“But you’re a hen,” I protest, and for some reason I am brimming with indignation, as though there is a line and this – not anything else – is the crossing of it. There doesn’t seem much point in debating the matter though, not with a chicken. Not with the chicken that is looking at me with Simon’s eyes and telling me with the smile hidden in the back of the throat, “Everything once, Roo.” I don’t really know what to say to a chicken with my boyfriend’s eyes.
“What’s dying like?” I venture mildly.
He – she – looks at me, just looks, and I’m not exactly sure what I was expecting. I suppose it was a rude question to ask, but maybe it’s just not the sort of thing you can answer. There are so many more questions – was there a light, what do you remember from before, had you fallen out of love with me before that other car rolled the Commodore the way you used to roll your dice in Monopoly when you were losing, is there a God and what does he look like, what about Heaven and Hell, have we been wrong this whole time, does being a good person even matter, what am I meant to do now, do you even care that you’ve left me with nothing? – but I leave them to simmer inside me. I’ll find most of them out eventually and the rest I don’t really want to know.
There’s not a lot to really do on Christmas morning before the sun’s properly out and when your boyfriend’s a chicken so I just sit there on the dewey grass with Simon in my lap and talk to her about sun-hats and the upcoming funeral his – her – mother is currently planning with the same energy she threw into his 21st birthday party at the local leagues club.
I tell her about what it’s like to go on by myself.
“We didn’t account for this,” I tell her, “We had it all figured out, you and I – didn’t we?” She doesn’t say anything but I can tell she agrees with me, that she is sympathetic. I suddenly feel horribly guilty.
“I’m sorry,” I say. “I didn’t mean to make this all about me. Your death.” Uncomfortable silence.
“I always do that, don’t I?” No reply. I don’t really need one.
I don’t tell her that I almost don’t feel like going on at all, only because it’s Christmas and it doesn’t feel like something you should say to someone on Christmas.
I feel guilty putting her back in the coop and I can tell she has bigger plans but I don’t think I’m a big enough person to carry them out for her or for anyone. I don’t look back as I slip back upstairs, slip under sheets again. Lying in bed it seems as though I should feel something bigger than cold and tired, but I don’t and sleep comes easily.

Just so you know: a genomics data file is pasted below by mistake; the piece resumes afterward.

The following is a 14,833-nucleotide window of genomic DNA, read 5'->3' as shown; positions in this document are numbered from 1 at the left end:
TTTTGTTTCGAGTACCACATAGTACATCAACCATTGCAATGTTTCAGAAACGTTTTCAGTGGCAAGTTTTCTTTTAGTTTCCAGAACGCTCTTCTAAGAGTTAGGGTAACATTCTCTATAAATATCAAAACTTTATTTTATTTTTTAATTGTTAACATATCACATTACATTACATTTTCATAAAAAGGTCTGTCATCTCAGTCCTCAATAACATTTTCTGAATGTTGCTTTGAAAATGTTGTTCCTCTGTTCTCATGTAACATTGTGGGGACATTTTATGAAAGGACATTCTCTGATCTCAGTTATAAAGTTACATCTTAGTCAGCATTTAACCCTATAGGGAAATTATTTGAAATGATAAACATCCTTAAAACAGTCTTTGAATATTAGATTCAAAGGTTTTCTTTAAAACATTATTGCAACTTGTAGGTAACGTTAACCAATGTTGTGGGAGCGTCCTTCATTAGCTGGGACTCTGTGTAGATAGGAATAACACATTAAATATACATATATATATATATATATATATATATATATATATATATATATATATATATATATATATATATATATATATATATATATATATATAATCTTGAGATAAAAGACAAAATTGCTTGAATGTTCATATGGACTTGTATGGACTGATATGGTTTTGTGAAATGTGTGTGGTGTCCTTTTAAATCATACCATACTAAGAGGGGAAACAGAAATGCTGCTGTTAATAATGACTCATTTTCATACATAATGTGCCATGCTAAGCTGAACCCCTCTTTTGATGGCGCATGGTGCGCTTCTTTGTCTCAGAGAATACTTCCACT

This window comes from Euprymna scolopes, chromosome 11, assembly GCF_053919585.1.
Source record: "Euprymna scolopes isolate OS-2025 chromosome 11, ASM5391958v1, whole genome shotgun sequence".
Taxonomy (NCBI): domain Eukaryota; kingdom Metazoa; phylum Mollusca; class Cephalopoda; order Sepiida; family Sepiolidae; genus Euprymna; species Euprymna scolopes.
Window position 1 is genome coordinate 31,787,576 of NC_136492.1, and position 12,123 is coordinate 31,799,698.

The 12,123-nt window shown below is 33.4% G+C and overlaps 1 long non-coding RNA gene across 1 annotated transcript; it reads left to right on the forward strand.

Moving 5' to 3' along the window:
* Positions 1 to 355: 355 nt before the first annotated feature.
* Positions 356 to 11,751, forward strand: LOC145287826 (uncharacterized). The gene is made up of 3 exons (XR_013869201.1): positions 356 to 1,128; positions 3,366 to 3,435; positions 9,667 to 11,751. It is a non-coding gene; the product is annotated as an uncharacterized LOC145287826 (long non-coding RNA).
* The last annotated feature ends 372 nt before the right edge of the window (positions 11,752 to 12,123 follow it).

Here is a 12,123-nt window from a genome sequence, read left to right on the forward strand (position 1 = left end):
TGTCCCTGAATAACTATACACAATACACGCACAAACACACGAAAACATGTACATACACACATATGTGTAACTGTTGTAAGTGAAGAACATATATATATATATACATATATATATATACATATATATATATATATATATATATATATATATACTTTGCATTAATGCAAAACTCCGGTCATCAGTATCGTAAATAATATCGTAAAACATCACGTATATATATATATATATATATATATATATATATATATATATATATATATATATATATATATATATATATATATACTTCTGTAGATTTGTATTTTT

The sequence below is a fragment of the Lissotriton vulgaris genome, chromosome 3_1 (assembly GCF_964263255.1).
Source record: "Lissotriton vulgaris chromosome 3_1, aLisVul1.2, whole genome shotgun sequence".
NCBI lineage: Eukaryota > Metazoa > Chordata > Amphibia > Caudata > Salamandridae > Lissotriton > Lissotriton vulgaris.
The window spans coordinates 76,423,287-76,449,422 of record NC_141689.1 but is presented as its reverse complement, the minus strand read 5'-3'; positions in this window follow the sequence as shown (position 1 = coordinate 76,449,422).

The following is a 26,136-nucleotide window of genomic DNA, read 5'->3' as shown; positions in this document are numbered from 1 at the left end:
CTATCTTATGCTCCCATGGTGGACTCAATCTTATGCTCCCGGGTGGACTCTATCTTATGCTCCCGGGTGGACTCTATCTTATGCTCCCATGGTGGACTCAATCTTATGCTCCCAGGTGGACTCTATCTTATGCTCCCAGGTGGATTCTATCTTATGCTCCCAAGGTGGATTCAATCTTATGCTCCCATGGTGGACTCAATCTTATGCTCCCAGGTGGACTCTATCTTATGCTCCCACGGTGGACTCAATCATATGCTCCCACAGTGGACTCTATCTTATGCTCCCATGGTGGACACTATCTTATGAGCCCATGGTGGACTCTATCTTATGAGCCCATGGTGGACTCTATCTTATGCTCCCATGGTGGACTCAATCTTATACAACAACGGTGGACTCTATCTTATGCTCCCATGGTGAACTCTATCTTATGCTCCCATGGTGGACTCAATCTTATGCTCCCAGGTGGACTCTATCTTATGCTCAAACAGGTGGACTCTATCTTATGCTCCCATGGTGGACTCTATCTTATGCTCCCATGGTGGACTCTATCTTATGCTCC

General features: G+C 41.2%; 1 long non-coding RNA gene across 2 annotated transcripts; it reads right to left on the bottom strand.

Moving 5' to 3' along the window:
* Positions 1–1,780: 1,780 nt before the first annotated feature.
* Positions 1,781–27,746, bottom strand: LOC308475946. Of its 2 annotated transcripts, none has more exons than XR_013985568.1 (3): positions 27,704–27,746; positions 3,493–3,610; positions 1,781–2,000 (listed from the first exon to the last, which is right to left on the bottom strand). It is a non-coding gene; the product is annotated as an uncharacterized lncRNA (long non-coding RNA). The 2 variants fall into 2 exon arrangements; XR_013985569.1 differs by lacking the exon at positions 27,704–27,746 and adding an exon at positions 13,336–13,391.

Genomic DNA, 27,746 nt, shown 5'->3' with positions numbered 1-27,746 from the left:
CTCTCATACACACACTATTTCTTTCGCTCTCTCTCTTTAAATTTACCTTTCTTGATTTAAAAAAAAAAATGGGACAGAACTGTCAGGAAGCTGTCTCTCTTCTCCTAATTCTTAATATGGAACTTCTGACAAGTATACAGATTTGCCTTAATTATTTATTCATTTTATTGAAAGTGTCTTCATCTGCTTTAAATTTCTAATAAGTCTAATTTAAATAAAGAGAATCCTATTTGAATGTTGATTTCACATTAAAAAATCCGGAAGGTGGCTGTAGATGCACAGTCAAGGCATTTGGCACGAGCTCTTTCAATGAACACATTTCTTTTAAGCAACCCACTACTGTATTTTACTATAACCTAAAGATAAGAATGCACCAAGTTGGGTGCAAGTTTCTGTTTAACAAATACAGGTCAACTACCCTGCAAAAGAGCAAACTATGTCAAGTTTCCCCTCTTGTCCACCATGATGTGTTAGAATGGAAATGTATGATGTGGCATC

Suddenly Uncle Harry’s yelling something about Grandma being on the phone for you Ellen and where’d I put that cup of coffee and William, leave Alex be, he’ll wake up when he’s ready. The morning seems real now but sort of like it’s missing something that was still there in the night, like going to bed with moisturiser on your skin and waking up with it all soaked in.
I go back downstairs and everything’s different with the sun up.
“Morning, Ruth!” booms Uncle Harry, “Up at last are we? Get a load of this new GPS system! Santa’s been kind to me this year!”
As suspected, Santa has not brought me a sun-hat.
The day’s slow to fill up, much slower at least than when we were children in our sun-shirts and swimmers, chasing each other around the backyard with the long white-green Grandfather’s Beard growing on the wrinkled banana tree in the orchard and taking it in turns to play Santa Claus before leaping into the pool. Now we all think about going back to bed but none of us say it. We make requisite phone calls instead, trying on the matching hibiscus shirts Aunty Jean (who never quite manages to dress herself) has sent us and sucking the caramel toffees from the reindeer tin off of their wrappers with tongues fuzzy from eating too much at breakfast.
“Well,” Mum says at some point, “Here we all are again.” I want to tell her about Simon but I don’t. I want to ask her if she has ever regretted giving me the snowman shirt but I don’t do that either.
Dinner is late and we tell each other that it’s so we have time to empty our stomachs, but it’s really so we all have something to keep holding on to. On the table, Mum’s seafood and cranberry sauce and Alex’s signature potato casserole – the one that he only makes when Mum has bribed him – are on show like there’s someone more important than us here to notice them. Maybe it’s because of Dad’s heart surgery and the fact that we aren’t quite done being so glad that he’s still around, but there’s a fat bird in the centre of the table instead of cold cuts like last year.
“How about this, then,” asks Aunty Averil with aplomb and plum jam. She’s good at this, I properly realise for the first time, and I guess this more than anything else is the reason we never have Christmas at home. She presides over the table with obvious pride and peers at me like she’s looking for support; for some kind of confirmation. “It has been a long time since your Uncle’s let us have one of his precious birds, hasn’t it, Ruthie?” She turns her eyes, Mum’s eyes, my eyes, on Uncle Harry. “Did it take you long this morning, love?”
“Nah,” he says, “Quick and easy.”